Alternative Finance Explained
Alternative finance is a relatively broad term, encompassing all types of business financing that is not sourced from a mainstream provider. The popularity of alternative finance has been increasing rapidly since the global financial crisis of 2008, with the restrictions on lending in place at banks meaning that more and more businesses are seeking alternative sources of finance. In 2015, alternative finance lending increased by 60% year on year, with forecasts predicting total alternative finance lending levels to reach £12 billion by 2020. Shard Capital Alternative Finance works with a large network of family offices and niche investors to create personalised, optimal funding packages for each client. The Shard Capital service supports businesses at every stage of growth trajectory, removing the need to seek further capital from external sources. There are various types of alternative finance that businesses can access.
Popular Types of Alternative Finance
One of the most popular types of alternative finance is crowd-funding, where smaller individual monetary contributions are made from a large group of individuals. This includes equity crowd-funding, where a start-up or growing company offers shares in its business in exchange for capital. Peer-to-peer lending (P2P) pairs borrowers and lenders via an online platform, with the lenders taking profit from interest on the loans while the borrower may be able to access funds that would be otherwise unavailable to them. Selective invoice financing allows a business to unlock cash that it is owed with no ongoing contract. However, this does not result in extra funding, just access to monies owed. Angel investors are high net worth individuals who advance funds to businesses in expectation of rapid growth followed by an exit event that will generate a return on the investment. Pension-led funding involves a loan being made to the business out of the pension fund of the owner, which is then repaid with interest over time.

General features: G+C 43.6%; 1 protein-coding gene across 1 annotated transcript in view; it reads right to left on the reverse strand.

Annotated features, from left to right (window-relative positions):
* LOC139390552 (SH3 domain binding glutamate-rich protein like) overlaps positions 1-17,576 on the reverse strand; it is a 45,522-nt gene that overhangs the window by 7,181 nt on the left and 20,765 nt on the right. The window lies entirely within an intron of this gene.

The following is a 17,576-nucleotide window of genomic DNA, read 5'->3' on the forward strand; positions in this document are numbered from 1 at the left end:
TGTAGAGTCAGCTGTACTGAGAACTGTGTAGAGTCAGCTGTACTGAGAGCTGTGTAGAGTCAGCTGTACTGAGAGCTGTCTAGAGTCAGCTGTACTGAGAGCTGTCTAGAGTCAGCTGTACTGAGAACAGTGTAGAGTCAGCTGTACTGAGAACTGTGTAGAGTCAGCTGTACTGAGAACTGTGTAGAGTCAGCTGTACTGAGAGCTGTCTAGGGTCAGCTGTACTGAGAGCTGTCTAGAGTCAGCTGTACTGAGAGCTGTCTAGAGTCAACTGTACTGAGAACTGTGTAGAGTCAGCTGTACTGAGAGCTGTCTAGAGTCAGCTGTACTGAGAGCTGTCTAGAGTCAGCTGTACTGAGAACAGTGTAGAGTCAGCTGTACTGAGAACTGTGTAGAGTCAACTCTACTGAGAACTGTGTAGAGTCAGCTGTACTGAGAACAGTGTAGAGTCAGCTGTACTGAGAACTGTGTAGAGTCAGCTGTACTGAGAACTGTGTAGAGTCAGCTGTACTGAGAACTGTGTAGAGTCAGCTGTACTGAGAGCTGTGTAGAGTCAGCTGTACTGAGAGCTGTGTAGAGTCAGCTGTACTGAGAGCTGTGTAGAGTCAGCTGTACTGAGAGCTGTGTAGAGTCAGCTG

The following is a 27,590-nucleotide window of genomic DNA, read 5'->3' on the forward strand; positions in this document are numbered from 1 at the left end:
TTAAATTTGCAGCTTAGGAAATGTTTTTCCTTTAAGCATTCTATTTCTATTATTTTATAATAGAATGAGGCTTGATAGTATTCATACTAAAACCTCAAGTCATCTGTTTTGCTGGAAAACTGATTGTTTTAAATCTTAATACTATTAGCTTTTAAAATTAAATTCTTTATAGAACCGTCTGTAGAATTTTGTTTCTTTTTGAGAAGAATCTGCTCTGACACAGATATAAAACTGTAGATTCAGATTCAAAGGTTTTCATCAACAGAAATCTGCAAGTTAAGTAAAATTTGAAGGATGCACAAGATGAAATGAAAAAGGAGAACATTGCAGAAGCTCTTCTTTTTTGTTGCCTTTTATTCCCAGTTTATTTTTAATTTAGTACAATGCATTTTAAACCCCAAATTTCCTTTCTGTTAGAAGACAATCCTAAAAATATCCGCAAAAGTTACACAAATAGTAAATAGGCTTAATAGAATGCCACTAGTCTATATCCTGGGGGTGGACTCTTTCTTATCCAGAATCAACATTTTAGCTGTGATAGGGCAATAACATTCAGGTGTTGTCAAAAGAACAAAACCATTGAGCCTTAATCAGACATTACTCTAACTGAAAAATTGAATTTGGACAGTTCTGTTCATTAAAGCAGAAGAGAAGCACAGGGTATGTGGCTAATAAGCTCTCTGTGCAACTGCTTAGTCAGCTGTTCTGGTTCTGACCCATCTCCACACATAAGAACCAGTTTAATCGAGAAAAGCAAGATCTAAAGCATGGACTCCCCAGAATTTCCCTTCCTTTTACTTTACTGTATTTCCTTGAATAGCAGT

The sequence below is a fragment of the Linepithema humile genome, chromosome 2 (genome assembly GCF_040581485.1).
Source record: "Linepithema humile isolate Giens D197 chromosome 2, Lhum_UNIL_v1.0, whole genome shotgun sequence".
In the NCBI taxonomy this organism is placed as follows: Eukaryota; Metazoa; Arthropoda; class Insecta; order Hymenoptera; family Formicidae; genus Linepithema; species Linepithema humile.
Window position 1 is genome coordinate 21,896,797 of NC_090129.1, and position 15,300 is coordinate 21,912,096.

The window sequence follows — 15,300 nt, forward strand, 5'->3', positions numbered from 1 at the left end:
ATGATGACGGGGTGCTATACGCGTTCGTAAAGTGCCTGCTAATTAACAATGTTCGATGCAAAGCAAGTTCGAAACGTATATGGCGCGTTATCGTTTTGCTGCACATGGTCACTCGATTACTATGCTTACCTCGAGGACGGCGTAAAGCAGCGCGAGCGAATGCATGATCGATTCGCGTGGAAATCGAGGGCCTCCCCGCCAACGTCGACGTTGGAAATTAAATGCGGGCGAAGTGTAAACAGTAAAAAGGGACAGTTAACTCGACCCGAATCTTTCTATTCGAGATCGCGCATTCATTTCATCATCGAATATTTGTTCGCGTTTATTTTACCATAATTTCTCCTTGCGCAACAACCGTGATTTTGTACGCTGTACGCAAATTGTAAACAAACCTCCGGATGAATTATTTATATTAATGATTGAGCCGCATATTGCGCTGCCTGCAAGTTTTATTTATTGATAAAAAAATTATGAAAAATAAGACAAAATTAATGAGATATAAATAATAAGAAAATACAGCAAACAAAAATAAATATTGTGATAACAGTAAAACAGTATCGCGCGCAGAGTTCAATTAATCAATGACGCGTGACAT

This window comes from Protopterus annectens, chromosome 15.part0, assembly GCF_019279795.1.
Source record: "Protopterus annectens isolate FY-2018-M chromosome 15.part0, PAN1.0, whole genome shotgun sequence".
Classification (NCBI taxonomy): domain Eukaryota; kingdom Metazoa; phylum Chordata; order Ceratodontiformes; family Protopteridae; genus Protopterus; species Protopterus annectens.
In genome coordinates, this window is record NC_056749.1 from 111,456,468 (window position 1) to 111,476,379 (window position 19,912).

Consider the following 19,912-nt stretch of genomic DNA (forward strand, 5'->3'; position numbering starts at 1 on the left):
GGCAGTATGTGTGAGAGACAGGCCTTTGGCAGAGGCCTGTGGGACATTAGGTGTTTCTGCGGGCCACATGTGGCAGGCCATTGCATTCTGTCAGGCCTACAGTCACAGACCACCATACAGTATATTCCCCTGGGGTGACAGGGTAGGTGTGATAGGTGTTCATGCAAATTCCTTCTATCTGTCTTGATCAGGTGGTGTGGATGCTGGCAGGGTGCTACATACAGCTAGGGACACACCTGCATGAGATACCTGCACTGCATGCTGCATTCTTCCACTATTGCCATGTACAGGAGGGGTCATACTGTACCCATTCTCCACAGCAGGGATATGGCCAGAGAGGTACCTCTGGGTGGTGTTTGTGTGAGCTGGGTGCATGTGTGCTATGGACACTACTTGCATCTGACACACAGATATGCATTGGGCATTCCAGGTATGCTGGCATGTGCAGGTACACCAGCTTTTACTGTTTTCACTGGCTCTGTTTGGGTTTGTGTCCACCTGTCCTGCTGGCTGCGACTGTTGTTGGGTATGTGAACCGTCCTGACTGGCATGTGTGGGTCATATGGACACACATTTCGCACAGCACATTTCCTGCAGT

One aspect of the growing appeal of alternative finance is that the products are often tailored to meet the specific needs of the business. This offers far greater flexibility and the potential for less strain on company finances. For example, a business that is seasonal may struggle to make the repayments on a traditional bank loan at certain times of the year. With alternative financing, they could arrange to make larger payments in busy months and smaller payments at the times of year when business is quiet.